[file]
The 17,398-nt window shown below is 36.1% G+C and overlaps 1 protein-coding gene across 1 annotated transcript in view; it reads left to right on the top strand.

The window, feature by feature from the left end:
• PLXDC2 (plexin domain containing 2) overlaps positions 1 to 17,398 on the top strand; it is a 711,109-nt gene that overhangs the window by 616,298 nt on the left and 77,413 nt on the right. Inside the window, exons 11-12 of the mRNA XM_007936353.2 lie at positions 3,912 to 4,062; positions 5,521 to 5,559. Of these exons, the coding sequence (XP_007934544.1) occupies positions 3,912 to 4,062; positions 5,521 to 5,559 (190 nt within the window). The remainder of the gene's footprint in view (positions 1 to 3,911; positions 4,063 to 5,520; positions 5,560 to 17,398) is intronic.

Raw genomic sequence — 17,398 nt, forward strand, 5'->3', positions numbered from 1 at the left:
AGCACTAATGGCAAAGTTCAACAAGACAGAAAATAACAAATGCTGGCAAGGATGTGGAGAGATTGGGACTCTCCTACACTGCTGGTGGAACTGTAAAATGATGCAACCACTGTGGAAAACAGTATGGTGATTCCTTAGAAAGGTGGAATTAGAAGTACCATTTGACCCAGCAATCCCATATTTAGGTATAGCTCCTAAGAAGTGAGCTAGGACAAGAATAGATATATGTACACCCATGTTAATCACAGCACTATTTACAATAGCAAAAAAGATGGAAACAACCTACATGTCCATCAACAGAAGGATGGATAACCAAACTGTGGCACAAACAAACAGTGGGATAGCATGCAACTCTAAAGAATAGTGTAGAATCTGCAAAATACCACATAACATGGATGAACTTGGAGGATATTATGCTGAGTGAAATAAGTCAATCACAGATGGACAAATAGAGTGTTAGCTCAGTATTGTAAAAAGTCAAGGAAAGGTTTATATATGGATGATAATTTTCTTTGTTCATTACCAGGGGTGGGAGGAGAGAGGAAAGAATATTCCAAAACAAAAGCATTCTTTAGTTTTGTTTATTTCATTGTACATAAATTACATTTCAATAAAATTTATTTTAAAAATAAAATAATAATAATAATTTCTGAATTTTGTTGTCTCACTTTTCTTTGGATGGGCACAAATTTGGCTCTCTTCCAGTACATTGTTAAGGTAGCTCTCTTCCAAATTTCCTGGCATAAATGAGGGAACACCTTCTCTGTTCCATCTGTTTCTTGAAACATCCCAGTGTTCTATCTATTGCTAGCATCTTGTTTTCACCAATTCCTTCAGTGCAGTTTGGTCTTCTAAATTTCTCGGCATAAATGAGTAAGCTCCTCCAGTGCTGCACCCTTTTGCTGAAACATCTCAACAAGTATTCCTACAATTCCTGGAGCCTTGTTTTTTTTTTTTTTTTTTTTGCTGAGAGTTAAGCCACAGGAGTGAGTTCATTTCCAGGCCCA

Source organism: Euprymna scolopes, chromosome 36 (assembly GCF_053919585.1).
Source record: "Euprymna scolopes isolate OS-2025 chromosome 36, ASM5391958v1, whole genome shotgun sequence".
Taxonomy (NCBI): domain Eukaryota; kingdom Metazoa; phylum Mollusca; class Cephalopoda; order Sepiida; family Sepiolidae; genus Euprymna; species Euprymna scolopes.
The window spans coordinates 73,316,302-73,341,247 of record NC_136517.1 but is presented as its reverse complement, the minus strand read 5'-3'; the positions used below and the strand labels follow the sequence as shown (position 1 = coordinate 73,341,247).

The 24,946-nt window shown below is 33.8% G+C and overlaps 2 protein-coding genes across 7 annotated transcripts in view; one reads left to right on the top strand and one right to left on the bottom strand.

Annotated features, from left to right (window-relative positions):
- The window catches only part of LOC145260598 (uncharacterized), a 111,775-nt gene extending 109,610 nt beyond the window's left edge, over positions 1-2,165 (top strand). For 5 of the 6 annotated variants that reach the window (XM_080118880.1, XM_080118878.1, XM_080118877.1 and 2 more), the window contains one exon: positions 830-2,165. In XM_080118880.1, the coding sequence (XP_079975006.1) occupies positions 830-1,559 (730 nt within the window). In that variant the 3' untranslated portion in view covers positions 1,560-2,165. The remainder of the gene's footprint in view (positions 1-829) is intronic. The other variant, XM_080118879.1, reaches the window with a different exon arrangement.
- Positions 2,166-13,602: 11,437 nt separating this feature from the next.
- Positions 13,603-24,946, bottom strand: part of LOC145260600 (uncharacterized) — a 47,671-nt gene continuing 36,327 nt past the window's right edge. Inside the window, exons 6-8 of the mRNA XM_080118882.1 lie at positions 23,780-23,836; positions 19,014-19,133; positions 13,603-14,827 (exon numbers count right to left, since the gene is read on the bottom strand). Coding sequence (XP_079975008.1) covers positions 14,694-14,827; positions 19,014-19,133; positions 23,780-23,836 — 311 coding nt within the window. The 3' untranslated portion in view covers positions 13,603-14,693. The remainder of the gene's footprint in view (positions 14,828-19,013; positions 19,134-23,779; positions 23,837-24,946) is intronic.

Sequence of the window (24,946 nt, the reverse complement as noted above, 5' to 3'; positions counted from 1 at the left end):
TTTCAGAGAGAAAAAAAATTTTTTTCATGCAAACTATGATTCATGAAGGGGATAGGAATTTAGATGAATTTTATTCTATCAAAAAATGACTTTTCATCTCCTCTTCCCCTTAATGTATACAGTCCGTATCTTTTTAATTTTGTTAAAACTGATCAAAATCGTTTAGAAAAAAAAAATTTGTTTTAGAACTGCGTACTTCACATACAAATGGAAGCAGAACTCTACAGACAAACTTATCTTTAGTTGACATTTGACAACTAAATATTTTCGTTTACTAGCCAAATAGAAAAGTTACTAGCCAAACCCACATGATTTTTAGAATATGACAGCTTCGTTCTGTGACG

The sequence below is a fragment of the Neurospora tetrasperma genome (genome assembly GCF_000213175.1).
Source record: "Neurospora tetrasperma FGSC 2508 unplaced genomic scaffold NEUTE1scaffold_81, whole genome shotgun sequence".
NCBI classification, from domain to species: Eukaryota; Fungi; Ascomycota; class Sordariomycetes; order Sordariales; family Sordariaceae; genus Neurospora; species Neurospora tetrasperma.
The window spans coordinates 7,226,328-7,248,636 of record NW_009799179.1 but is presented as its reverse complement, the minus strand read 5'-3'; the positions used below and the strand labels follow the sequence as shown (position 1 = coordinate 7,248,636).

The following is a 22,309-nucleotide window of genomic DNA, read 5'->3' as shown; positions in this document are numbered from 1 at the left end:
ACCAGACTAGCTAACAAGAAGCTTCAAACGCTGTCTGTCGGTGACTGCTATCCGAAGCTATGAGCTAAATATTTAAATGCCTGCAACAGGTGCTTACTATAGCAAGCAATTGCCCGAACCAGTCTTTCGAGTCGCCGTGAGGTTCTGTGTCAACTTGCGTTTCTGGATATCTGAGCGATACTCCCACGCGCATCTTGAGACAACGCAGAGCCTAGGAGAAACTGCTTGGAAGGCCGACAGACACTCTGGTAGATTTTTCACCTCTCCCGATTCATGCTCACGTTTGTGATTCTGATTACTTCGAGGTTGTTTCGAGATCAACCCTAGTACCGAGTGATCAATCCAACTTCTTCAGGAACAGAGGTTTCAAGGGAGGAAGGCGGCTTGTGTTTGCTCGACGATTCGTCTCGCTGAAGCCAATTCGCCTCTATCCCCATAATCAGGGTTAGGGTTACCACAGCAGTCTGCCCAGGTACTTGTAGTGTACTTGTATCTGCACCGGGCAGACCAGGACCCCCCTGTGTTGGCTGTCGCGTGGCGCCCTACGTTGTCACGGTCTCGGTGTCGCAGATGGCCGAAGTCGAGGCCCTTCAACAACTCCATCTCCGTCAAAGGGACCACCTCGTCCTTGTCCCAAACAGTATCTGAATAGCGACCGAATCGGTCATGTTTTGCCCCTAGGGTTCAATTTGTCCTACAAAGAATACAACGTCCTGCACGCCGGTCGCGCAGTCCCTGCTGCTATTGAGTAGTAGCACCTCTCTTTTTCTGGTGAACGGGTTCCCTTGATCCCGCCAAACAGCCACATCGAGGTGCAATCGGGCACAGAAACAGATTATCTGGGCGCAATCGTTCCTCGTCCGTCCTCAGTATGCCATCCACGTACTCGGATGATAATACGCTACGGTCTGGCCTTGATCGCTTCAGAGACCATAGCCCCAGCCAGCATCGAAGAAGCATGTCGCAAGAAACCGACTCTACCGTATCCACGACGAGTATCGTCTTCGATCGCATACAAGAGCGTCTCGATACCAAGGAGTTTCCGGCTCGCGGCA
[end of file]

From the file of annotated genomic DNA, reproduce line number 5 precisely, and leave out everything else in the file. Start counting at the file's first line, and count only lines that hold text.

AGCACTAATGGCAAAGTTCAACAAGACAGAAAATAACAAATGCTGGCAAGGATGTGGAGAGATTGGGACTCTCCTACACTGCTGGTGGAACTGTAAAATGATGCAACCACTGTGGAAAACAGTATGGTGATTCCTTAGAAAGGTGGAATTAGAAGTACCATTTGACCCAGCAATCCCATATTTAGGTATAGCTCCTAAGAAGTGAGCTAGGACAAGAATAGATATATGTACACCCATGTTAATCACAGCACTATTTACAATAGCAAAAAAGATGGAAACAACCTACATGTCCATCAACAGAAGGATGGATAACCAAACTGTGGCACAAACAAACAGTGGGATAGCATGCAACTCTAAAGAATAGTGTAGAATCTGCAAAATACCACATAACATGGATGAACTTGGAGGATATTATGCTGAGTGAAATAAGTCAATCACAGATGGACAAATAGAGTGTTAGCTCAGTATTGTAAAAAGTCAAGGAAAGGTTTATATATGGATGATAATTTTCTTTGTTCATTACCAGGGGTGGGAGGAGAGAGGAAAGAATATTCCAAAACAAAAGCATTCTTTAGTTTTGTTTATTTCATTGTACATAAATTACATTTCAATAAAATTTATTTTAAAAATAAAATAATAATAATAATTTCTGAATTTTGTTGTCTCACTTTTCTTTGGATGGGCACAAATTTGGCTCTCTTCCAGTACATTGTTAAGGTAGCTCTCTTCCAAATTTCCTGGCATAAATGAGGGAACACCTTCTCTGTTCCATCTGTTTCTTGAAACATCCCAGTGTTCTATCTATTGCTAGCATCTTGTTTTCACCAATTCCTTCAGTGCAGTTTGGTCTTCTAAATTTCTCGGCATAAATGAGTAAGCTCCTCCAGTGCTGCACCCTTTTGCTGAAACATCTCAACAAGTATTCCTACAATTCCTGGAGCCTTGTTTTTTTTTTTTTTTTTTTTGCTGAGAGTTAAGCCACAGGAGTGAGTTCATTTCCAGGCCCA